This is the third competing renewal for our Training in Virology T32 program, which is a combination of previously separate Pre- and Postdoctoral training grants that were merged into a single program during the last competitive renewal. Our Training in Virology Program uses the facilities of the University of Pennsylvania (Medical, Dental, and Vet Schools), the Wistar Institute, and the Children's Hospital of Philadelphia, all of which share a compact, contiguous campus. Among our 34 NIH-funded virologists, a select group of 19 are trainers on this program, with 7 trainers being women or minorities. For the past 15 years, this program has supported 5 predoctoral and 3 postdoctoral trainees per year. Over the past funding period, this Virology T32 supported 14 predoctoral trainees (8 men, 6 women, 3 under-represented minorities) and 9 postdoctoral fellows (3 men, 6 women, 2 under-represented minorities). Thus, 52% of our trainees have been women, and 22% have been under-represented minorities. These 23 trainees worked in the labs of 19 different trainers. Our training program takes a direct and active role in minority recruitment - seven of our trainers have attended the ABRCMS or SACNAS meetings over the past three years, and a willingness to attend these meetings is a requirement for being a trainer on this grant. Many of our past trainees now hold positions in academics and industry, where they continue to study virology. At present, there are 39 postdoctoral (19 being T32-eligible) and 31 predoctoral (29 being T32-eligible) trainees being mentored by trainers associated with this virology T32, with most of these trainees studying topics that are directly relevant to our Virology Training Program. Thus, appointment to this T32 is highly competitive. Since our last competing renewal, our graduate program has nearly tripled in size, the fraction of our postdoctoral fellows who are T32-eligible has increased dramatically (to nearly 50%) in part through our program-specific recruitment efforts, the number of minority students entering our program has increased dramatically, new faculty have been hired, and research facilities expanded or renewed. However, given the current NIH funding situation coupled with our desire to remain highly selective, we propose to maintain our Training in Virology Program at its current size of 5 predoctoral and 3 postdoctoral trainees per year. Importantly, Penn continues to provide direct and tangible institutional commitment to training in the biomedical sciences by (among other things) funding the Biomedical Postdoctoral Programs office and by supported predoctoral trainees for their first 21 months of graduate school. Our trainers direct numerous program-specific training activities, from a very well attended weekly virology seminar series in which our trainees present their work, to updating our virology curriculum, instituting a new program to emphasize biostatistics and quantitative methods, and coordinating our very pro-active minority recruiting efforts. Our interactive and highly collaborative group of virologists, documented by numerous joint publications, lab meetings and grants, provide an unusually broad training environment for our outstanding group of pre- and postdoctoral trainees.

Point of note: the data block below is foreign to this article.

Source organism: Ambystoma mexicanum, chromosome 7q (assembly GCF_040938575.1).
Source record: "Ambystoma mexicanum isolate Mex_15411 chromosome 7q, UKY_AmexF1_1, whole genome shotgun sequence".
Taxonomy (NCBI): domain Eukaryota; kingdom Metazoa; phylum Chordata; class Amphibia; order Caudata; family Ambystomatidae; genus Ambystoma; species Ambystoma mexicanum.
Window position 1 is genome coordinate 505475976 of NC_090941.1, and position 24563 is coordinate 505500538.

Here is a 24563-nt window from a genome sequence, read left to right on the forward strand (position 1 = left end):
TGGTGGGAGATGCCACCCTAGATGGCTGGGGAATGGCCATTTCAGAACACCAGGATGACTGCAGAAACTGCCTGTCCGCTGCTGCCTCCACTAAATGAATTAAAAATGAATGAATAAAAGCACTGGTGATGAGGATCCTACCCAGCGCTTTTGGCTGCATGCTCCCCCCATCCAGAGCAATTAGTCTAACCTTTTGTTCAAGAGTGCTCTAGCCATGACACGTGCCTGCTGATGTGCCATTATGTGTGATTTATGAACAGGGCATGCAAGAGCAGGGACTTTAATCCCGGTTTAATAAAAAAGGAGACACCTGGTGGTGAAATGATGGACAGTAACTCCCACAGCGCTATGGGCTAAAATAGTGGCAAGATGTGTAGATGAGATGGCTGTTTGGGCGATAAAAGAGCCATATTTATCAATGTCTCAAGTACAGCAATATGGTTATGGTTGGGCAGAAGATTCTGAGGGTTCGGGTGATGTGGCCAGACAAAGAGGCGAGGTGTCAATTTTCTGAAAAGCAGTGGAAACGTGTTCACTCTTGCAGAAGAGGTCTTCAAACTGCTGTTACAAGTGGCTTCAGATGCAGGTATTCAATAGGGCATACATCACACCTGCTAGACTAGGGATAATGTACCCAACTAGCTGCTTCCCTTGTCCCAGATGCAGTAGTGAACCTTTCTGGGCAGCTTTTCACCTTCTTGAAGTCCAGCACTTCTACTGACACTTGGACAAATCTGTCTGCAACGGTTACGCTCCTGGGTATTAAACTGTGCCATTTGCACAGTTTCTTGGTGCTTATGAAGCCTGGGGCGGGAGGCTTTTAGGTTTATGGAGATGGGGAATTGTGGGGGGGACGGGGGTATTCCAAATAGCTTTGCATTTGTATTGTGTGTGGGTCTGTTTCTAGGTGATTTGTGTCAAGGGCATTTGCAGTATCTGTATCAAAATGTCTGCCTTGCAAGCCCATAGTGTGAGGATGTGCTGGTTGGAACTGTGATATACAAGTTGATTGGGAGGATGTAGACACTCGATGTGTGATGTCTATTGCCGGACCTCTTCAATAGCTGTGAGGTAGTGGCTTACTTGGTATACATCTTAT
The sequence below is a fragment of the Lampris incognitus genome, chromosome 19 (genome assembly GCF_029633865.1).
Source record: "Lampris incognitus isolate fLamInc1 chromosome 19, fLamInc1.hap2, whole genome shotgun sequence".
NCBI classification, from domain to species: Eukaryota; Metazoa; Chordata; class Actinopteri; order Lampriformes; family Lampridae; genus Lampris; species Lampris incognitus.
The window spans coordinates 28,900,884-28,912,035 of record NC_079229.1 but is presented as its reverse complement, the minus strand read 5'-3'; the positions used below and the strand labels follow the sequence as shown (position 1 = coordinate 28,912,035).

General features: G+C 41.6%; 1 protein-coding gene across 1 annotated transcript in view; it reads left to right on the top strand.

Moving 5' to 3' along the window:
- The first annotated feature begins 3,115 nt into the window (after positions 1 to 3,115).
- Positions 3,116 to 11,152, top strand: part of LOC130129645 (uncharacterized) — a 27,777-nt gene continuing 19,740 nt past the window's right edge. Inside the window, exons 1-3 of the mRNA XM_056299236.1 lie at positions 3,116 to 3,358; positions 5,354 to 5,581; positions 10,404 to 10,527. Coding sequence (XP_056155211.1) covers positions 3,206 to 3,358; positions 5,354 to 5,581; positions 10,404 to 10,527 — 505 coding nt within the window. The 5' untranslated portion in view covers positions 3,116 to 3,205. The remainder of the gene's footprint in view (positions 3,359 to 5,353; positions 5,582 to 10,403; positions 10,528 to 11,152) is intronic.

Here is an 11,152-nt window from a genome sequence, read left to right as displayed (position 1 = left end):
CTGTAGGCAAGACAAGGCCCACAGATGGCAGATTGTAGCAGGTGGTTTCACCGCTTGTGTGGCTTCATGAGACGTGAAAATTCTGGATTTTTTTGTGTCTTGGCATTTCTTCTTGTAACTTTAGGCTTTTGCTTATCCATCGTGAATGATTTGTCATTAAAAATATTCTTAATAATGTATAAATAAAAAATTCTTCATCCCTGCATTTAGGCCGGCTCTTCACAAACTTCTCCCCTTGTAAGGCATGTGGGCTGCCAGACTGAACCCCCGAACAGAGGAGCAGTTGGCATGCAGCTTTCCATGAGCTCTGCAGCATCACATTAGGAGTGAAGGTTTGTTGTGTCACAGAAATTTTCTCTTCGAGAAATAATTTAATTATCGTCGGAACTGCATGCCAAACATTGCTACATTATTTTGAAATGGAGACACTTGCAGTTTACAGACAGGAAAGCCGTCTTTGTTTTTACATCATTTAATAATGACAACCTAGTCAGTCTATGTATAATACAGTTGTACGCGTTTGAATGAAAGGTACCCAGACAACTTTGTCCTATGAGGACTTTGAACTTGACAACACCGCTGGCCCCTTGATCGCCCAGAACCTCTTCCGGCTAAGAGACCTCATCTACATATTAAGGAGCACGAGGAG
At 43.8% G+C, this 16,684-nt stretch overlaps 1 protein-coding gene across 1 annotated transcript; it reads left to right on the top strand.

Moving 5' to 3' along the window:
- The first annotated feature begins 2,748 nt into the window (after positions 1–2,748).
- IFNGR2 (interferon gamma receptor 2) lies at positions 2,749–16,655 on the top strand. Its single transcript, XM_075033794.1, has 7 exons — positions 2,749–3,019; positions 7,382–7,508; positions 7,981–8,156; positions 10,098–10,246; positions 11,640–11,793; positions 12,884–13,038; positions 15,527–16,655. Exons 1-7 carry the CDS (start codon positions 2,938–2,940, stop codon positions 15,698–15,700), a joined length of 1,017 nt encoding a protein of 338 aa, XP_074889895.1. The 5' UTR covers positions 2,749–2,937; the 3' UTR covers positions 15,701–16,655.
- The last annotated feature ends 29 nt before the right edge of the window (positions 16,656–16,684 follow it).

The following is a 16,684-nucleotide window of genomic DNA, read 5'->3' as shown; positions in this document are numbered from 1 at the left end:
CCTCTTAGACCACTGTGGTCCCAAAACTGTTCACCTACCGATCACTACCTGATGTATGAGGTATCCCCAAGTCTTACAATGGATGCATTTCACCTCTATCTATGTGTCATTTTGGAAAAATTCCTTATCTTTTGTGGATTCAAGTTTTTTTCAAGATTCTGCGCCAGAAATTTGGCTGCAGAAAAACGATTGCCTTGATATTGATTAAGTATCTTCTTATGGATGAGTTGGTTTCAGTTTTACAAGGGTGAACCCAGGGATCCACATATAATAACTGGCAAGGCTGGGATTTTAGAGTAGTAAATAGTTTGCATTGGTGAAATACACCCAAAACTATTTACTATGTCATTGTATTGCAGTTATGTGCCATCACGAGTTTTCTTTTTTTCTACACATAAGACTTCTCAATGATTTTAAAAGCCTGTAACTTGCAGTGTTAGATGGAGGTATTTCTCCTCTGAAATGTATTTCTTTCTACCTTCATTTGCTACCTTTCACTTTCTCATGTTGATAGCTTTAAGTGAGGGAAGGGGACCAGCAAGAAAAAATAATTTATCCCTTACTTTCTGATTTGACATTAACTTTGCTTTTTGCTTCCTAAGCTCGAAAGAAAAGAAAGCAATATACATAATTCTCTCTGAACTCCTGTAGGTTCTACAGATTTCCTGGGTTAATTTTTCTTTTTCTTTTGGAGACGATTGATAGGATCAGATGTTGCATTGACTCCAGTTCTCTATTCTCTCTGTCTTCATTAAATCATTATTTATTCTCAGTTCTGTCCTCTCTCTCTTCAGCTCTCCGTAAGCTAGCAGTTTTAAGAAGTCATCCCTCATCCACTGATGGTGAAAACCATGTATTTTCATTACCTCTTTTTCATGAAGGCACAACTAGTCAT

National Institute of Health (NIH)
National Institute of Allergy and Infectious Diseases (NIAID)
Institutional National Research Service Award (T32)
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Microbiology and Infectious Diseases B Subcommittee (MID)
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Mcsweegan, Edward
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University of Pennsylvania
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United States
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